I am once again reminding you that Farming Simulator is a shockingly good esport

Farming Simulator tractor
(Image credit: Giants Software)

It's that time of year again: Farming Simulator esports time. I wrote about the Farming Simulator League finals last year, just in case anyone wasn't aware there was an actual esport where players competitively harvest wheat and transport bales at breakneck speeds in the hopes of winning a €100,000 prize pool.

And once again I'm asking you to watch FSL because, genuinely, it's a lot of fun! Season 4 of Farming Simulator League kicked off last week as teams jockey to become the fastest virtual farmers and make it to the finals. Here are some recent highlights:

It really does feel like a sport, the way they play. There's a pick-and-ban phase where teams select their heroes (farming equipment) and abilities (farming buffs) and then two teams of three players go head-to-head to harvest, bale, and deliver as much wheat as possible to a barn (with a bonus for delivering grain to a silo as well). There's plenty of drama along the way, as players rush to claim equipment before their opponents can and leap from their tractors and harvesters to run around on foot to nab powerups. Those little farmers are always in a hurry!

One of my favorite parts of the sport is that the two teams compete on separate maps, but they can still have an effect on the other team's progress. If one team uses the bridge that leads to the barn, that same bridge goes up on the other team's map for a few seconds, forcing them to either use another path or try jumping the bridge before it rises too high. If you didn't think watching a tractor cross a bridge could make your heart leap into your throat, and if you've never watched in awe as someone flings a couple bales of wheat through the upper window of a barn, then you've never watched farming esports before.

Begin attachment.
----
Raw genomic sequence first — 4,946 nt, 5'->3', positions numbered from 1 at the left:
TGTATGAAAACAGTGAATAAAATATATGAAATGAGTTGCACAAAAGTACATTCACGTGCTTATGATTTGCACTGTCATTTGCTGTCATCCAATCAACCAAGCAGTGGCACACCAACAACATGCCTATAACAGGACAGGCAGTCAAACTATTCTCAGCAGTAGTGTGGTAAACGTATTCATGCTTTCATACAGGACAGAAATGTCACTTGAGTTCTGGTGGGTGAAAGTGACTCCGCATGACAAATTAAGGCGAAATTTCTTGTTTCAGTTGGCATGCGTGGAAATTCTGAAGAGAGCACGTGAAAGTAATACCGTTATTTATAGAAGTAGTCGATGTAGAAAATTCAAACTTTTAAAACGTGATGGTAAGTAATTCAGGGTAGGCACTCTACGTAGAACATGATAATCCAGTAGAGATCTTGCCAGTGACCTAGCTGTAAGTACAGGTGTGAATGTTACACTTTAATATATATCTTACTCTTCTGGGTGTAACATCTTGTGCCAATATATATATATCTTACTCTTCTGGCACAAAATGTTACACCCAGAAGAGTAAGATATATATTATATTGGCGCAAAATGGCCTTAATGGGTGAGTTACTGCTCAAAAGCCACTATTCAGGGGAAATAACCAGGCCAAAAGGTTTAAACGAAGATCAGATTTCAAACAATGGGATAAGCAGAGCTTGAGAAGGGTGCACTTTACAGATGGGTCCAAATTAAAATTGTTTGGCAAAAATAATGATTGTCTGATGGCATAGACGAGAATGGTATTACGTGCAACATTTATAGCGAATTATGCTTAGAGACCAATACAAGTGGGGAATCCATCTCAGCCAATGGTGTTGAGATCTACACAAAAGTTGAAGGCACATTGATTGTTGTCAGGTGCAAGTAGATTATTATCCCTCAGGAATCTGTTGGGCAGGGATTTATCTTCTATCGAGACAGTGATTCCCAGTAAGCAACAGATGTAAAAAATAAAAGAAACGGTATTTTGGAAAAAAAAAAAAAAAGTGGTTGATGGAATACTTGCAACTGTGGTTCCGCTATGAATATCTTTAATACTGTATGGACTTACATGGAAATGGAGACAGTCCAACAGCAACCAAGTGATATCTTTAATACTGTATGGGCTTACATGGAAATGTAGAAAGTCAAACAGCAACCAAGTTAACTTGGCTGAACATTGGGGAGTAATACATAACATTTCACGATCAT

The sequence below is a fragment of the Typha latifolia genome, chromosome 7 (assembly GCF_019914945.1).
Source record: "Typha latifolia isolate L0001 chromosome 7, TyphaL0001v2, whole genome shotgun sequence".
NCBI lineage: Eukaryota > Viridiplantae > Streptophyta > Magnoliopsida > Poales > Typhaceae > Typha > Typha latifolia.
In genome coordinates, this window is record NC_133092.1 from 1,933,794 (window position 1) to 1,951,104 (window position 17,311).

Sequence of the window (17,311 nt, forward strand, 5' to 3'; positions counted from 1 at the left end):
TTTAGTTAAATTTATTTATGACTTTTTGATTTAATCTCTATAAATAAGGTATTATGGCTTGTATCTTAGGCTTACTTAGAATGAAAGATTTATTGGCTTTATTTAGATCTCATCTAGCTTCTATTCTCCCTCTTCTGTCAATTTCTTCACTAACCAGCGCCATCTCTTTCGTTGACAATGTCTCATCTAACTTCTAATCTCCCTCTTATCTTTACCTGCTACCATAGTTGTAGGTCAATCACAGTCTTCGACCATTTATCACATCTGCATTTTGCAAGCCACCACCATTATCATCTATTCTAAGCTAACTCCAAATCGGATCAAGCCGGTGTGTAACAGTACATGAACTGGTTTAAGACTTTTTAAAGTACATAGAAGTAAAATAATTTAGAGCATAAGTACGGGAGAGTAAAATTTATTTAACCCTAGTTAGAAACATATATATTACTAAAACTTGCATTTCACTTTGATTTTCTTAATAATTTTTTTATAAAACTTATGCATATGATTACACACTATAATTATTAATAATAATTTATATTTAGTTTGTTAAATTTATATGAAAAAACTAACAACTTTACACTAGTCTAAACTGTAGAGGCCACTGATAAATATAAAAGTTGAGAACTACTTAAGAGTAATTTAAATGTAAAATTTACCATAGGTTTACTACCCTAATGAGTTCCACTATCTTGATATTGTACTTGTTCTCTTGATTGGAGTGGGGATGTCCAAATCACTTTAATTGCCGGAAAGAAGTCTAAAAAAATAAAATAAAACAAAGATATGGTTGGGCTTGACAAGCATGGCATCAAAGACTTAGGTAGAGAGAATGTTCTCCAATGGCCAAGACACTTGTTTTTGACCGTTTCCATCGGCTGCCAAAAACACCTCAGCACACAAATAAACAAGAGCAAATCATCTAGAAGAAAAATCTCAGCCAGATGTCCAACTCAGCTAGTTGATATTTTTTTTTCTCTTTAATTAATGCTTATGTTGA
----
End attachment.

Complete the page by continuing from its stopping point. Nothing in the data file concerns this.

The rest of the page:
You can find out more about Farming Simulator League (which uses Farming Simulator 19, by the way, not the newer Farming Simulator 22) at the official site, and check out the schedule of upcoming online tournaments here. Watch one! You won't be disappointed. You may even decide you want to put together a team and compete yourself.

Christopher Livingston
Senior Editor

Chris started playing PC games in the 1980s, started writing about them in the early 2000s, and (finally) started getting paid to write about them in the late 2000s. Following a few years as a regular freelancer, PC Gamer hired him in 2014, probably so he'd stop emailing them asking for more work. Chris has a love-hate relationship with survival games and an unhealthy fascination with the inner lives of NPCs. He's also a fan of offbeat simulation games, mods, and ignoring storylines in RPGs so he can make up his own.